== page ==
Showing posts from February, 2019

Sharks and Coral Reefs

Dr Anjani Ganase looks at the web of life that connects sharks to healthy coral reefs. The relationship is both intimate and ecological; with as profound an effect on human life as keeping Campy the sabre-winged hummingbird in the Main Ridge rainforest. Over the last fifty years, shark populations have plummeted worldwide. The most recent study of sharks decline was tracked through the Queensland (Australia) shark control programme, where netted drumlines were draped along more than 1000 km of the Queensland coastline adjacent to the largest barrier reef in the world to protect humans from shark attacks. Over the last 55 years, since its inception in 1962, the shark populations have dropped by 70 – 90 % depending on the species of the shark. Parallel to the decline in numbers, shark samples in later years were also smaller in size. Essentially the nets reflect the exploitation of sharks over five decades from regional fishing pressures, apart from the devast

Where the birds are, in north Tobago

Faraaz Abdool tells us about Flagstaff Hill, just above Charlotteville, and makes the case for protecting bird habitats in north Tobago. Flagstaff Hill, located on Tobago’s rugged northeastern corner has been a vantage point for hundreds of years. From soldiers belonging to the French and British armies signaling to their comrades at sea centuries ago, to the present-day tourist taking a self-stitching panoramic photograph of the wild coastlines, quaint houses and lush greenery against a background of endless ocean; Flagstaff Hill has not only a rich and timeless history but a vibrant feel that is unique.  Twilight is always a magical time at the top of Flagstaff Hill. Photo by Joanne Husain. Sure enough, the bleating of the Rufous-vented Chachalacas (Cocricos) is a quintessentially Tobagonian sound – but on the top of Flagstaff, this sound is carried by steady, strong winds that barrel up the steep cliffs after having blown unbothered for many miles over the Atlantic Oc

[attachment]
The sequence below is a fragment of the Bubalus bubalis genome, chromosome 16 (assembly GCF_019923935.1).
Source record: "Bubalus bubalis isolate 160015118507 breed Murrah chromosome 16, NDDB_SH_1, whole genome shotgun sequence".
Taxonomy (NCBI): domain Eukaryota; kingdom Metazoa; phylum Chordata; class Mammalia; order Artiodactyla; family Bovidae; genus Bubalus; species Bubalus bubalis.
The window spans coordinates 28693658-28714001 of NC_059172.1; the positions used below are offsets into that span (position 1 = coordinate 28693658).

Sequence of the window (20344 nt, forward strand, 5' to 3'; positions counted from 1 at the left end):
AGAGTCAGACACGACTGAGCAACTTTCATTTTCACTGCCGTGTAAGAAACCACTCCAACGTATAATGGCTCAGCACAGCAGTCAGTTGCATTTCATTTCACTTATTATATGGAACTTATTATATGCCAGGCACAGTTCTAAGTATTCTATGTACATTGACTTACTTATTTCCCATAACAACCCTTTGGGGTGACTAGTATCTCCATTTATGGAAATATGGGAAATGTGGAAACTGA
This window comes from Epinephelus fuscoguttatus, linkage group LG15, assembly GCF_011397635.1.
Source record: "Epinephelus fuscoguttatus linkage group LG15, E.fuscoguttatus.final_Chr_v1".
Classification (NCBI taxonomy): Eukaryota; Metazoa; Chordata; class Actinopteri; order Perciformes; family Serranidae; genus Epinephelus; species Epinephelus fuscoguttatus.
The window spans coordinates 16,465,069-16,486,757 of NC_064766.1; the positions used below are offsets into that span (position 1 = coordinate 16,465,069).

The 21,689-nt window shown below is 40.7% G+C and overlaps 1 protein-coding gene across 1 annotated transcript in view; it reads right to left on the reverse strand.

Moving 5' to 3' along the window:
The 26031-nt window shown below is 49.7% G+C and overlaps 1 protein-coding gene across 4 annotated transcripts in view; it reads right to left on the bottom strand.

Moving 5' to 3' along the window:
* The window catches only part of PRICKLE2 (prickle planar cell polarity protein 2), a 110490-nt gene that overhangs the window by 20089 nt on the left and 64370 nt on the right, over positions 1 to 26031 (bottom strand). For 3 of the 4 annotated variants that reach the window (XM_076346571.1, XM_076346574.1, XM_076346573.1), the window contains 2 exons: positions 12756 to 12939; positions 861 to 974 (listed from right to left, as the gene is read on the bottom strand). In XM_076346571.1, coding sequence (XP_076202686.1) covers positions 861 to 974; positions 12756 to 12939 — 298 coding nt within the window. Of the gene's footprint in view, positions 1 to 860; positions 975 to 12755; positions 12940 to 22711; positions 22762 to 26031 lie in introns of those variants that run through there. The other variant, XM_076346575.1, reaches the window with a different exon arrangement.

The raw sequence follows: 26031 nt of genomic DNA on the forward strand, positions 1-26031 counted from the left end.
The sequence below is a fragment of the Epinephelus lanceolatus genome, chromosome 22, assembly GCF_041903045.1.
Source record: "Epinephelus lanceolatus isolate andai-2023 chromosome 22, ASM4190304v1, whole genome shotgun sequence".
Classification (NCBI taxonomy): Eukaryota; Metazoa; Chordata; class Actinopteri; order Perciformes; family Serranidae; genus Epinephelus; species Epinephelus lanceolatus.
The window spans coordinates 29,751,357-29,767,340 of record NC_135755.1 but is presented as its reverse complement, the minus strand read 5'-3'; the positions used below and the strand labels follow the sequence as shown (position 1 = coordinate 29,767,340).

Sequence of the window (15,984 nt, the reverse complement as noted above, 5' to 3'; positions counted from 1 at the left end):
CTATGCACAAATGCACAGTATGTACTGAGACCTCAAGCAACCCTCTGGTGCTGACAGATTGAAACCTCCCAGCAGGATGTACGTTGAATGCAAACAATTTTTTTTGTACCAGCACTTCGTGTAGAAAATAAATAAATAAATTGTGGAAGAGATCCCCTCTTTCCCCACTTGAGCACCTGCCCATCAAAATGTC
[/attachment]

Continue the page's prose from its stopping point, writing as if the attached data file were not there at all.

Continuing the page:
Corals and sponges have been around for about 500 million years; humans for just about 300,000 years. Will the mass extinction that our species has precipitated see humans returning in a hardier long-surviving form (like the corals)? Or will we go the way of the dinosaur? Dr Anjani Ganase takes the long view of life from its inception in the oceans. Coral or dinosaur? That is the question. After the earth’s violent creation, over 4.5 billion years ago (bya), the next 700 million years were relatively stable as the earth began to cool. Steam turned to rain and the rain filled our oceans. It is also thought that some of our water was imported through a series of bombardments by meteorites. The oceans were much wilder back then, as the moon was much closer, and so the tidal changes were a thousand times more extreme than now. Over time, the moon has moved further away, about 3 cm away from earth every year.  Yet, life on earth did not begin for another billion years. It is thoug

Shape-shifters on Caribbean Coral Reefs

Corals and sponges create the vibrant and varied panoramas of Caribbean reefs. It is, however, the versatility and services of sponge organisms at the cellular level that hold the secret of sponges. Dr Anjani Ganase explains the marvellous science of sponges. As abundant as corals on Caribbean reefs are marine sponges. Snorkelers and divers often mistake them for corals because of their high prevalence on coral reefs; they add structure to the reefscape and stand out from the background in bright purple, orange, yellow and blue against the dominant brown colouration of Caribbean corals. Marine sponges may appear to compete with corals for space and attention but they are intimately dependent on them for the infrastructure to settle and grow. Marine sponges (Phylum Porifera) are relatively simple animals that lack a digestive tract and a nervous system. Sponges are impressive filter feeders, where some species can pump thousands of litres of water within